This multi-module project from Stanford Business Center for Social Innovation to help social entrepreneurs and policymakers transform their great ideas into impact and improve lives around the world.
Young Adult (18-35)
North American, US General American (GenAm)
Note: Transcripts are generated using speech recognition software and may contain errors.
Jordan's has identified the problem she wants to solve and researched its causes. She's ready to design a solution, right? Not quite. There's one more step that's essential before considering possible solutions defining the ultimate outcome or what Jordan will consider success. So Jordan's based on your experience and research so far, What do you hope to achieve? I'd love to change the menu of every fast food restaurant and get rid of all junk food. Suppose that you achieved that. But the rate of diabetes didn't go down at all. Would that be a success? No, it wouldn't. I want my work to reduce the incidence of diabetes among people who are already prediabetic. That would be a success. That's excellent. This is a simple and concise outcome statement for Jordan's problem. There happen to be some generally accepted measures of diabetes and its risk factors, elevated levels of blood glucose and elevated levels on an A one C test. Many social interventions do not have such quantitative measures and that's okay at this stage. What matters is that the ultimate outcome is clear enough that Jordan's and an independent party could assess whether she achieved it or not.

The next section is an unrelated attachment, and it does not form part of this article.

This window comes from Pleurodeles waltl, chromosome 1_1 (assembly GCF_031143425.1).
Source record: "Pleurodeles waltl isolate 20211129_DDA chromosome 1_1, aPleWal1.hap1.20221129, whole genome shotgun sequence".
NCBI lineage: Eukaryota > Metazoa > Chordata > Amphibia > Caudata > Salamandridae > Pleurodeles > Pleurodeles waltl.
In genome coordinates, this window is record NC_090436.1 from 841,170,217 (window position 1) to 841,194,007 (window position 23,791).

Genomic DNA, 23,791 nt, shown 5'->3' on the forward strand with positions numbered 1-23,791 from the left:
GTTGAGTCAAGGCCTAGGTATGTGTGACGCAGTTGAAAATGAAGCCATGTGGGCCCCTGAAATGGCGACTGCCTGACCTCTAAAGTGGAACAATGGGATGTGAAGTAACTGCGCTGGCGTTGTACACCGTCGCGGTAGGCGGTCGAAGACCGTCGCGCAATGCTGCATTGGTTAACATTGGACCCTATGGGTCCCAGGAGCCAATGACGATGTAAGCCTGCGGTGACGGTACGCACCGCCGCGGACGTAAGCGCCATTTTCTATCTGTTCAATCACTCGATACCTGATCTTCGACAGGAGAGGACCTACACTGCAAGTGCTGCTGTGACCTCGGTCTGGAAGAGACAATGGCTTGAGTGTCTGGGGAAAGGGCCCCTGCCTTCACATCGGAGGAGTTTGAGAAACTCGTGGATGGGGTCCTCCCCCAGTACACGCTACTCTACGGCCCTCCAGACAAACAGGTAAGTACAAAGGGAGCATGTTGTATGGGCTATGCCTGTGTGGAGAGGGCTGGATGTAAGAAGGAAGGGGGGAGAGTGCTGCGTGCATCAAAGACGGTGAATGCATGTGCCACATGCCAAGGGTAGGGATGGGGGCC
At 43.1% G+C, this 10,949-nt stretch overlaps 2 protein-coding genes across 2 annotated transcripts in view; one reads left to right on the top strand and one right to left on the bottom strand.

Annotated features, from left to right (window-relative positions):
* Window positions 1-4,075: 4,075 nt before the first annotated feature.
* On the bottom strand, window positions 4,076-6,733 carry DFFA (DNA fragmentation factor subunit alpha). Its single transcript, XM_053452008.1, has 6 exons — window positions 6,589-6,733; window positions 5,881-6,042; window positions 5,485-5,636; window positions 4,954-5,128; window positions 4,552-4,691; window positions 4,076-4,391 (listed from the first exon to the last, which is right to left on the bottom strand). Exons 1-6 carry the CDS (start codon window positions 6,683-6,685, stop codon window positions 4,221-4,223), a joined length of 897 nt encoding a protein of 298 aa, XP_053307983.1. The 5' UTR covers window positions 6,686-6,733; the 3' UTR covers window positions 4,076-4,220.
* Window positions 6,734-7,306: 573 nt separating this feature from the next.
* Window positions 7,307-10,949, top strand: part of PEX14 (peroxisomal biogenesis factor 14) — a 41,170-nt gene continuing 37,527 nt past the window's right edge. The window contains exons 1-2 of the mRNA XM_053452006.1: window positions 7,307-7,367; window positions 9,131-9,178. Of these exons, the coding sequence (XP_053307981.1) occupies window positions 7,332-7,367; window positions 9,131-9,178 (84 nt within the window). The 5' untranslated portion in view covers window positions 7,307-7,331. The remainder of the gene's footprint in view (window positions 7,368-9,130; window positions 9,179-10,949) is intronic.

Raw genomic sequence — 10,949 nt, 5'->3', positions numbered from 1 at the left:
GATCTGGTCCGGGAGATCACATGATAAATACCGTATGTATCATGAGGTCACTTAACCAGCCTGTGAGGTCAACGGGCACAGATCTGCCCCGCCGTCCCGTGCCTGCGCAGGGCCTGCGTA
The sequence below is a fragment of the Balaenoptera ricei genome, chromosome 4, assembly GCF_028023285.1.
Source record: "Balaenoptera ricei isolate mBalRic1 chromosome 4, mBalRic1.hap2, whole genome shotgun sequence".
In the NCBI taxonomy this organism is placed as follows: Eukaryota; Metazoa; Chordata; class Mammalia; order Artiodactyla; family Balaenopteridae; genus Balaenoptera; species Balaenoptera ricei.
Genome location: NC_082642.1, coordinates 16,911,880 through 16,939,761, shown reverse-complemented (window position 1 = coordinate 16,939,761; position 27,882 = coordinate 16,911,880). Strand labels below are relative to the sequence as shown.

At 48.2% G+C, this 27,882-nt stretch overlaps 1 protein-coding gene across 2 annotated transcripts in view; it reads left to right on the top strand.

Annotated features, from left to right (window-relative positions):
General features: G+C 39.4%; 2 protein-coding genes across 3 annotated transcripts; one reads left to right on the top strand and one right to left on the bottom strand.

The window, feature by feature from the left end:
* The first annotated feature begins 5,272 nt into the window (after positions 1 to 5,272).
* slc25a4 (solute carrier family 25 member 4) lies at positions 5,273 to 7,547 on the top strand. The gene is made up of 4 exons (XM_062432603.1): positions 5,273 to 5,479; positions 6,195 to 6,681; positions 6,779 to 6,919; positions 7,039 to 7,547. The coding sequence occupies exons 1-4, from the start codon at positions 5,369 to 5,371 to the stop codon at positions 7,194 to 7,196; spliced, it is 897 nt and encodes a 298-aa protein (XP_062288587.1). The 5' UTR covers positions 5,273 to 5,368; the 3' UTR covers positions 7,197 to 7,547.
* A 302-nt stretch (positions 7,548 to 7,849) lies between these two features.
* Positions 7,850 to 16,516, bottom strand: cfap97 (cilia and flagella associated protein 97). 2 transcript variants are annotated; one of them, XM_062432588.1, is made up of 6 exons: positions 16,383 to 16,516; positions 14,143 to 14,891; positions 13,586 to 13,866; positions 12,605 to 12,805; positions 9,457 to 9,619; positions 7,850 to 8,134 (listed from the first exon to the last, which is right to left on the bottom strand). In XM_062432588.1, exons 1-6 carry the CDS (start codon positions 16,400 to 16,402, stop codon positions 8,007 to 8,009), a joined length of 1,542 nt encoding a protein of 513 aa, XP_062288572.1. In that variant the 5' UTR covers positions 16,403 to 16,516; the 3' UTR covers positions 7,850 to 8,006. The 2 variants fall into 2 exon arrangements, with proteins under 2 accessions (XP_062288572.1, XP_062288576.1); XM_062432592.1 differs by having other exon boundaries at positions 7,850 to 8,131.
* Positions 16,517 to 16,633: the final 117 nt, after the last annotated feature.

Coach, Instructor, Business Woman, Real Person, Articulate, Believable, Confident, Conversational, Easygoing, Engaging, Genuine, Informative, North American, US General American (GenAm)